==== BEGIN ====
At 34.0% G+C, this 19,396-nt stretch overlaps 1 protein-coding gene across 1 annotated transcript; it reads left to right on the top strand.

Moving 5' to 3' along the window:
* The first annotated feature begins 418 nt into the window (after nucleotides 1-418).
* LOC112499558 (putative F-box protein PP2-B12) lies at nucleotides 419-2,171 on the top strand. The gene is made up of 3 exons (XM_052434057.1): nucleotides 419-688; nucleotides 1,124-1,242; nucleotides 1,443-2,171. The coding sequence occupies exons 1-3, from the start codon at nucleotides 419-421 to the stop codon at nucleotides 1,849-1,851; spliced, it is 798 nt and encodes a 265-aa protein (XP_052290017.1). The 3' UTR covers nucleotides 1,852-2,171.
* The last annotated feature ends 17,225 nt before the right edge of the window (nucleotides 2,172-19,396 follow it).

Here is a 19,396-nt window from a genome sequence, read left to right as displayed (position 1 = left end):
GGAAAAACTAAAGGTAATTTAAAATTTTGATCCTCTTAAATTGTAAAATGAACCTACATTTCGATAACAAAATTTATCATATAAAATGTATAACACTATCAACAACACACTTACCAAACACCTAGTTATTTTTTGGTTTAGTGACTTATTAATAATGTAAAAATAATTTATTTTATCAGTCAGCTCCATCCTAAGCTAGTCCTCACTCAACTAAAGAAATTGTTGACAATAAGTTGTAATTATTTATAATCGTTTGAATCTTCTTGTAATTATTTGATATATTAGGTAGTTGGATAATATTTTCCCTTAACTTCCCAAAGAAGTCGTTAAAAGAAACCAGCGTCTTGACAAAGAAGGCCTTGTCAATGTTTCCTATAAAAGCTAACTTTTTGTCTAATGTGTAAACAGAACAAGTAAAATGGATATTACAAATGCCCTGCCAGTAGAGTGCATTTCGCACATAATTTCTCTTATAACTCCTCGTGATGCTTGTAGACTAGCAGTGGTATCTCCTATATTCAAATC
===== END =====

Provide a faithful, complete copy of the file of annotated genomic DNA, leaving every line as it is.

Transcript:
At 34.0% G+C, this 19,396-nt stretch overlaps 1 protein-coding gene across 1 annotated transcript; it reads left to right on the top strand.

Moving 5' to 3' along the window:
* The first annotated feature begins 418 nt into the window (after nucleotides 1-418).
* LOC112499558 (putative F-box protein PP2-B12) lies at nucleotides 419-2,171 on the top strand. The gene is made up of 3 exons (XM_052434057.1): nucleotides 419-688; nucleotides 1,124-1,242; nucleotides 1,443-2,171. The coding sequence occupies exons 1-3, from the start codon at nucleotides 419-421 to the stop codon at nucleotides 1,849-1,851; spliced, it is 798 nt and encodes a 265-aa protein (XP_052290017.1). The 3' UTR covers nucleotides 1,852-2,171.
* The last annotated feature ends 17,225 nt before the right edge of the window (nucleotides 2,172-19,396 follow it).

Here is a 19,396-nt window from a genome sequence, read left to right as displayed (position 1 = left end):
GGAAAAACTAAAGGTAATTTAAAATTTTGATCCTCTTAAATTGTAAAATGAACCTACATTTCGATAACAAAATTTATCATATAAAATGTATAACACTATCAACAACACACTTACCAAACACCTAGTTATTTTTTGGTTTAGTGACTTATTAATAATGTAAAAATAATTTATTTTATCAGTCAGCTCCATCCTAAGCTAGTCCTCACTCAACTAAAGAAATTGTTGACAATAAGTTGTAATTATTTATAATCGTTTGAATCTTCTTGTAATTATTTGATATATTAGGTAGTTGGATAATATTTTCCCTTAACTTCCCAAAGAAGTCGTTAAAAGAAACCAGCGTCTTGACAAAGAAGGCCTTGTCAATGTTTCCTATAAAAGCTAACTTTTTGTCTAATGTGTAAACAGAACAAGTAAAATGGATATTACAAATGCCCTGCCAGTAGAGTGCATTTCGCACATAATTTCTCTTATAACTCCTCGTGATGCTTGTAGACTAGCAGTGGTATCTCCTATATTCAAATC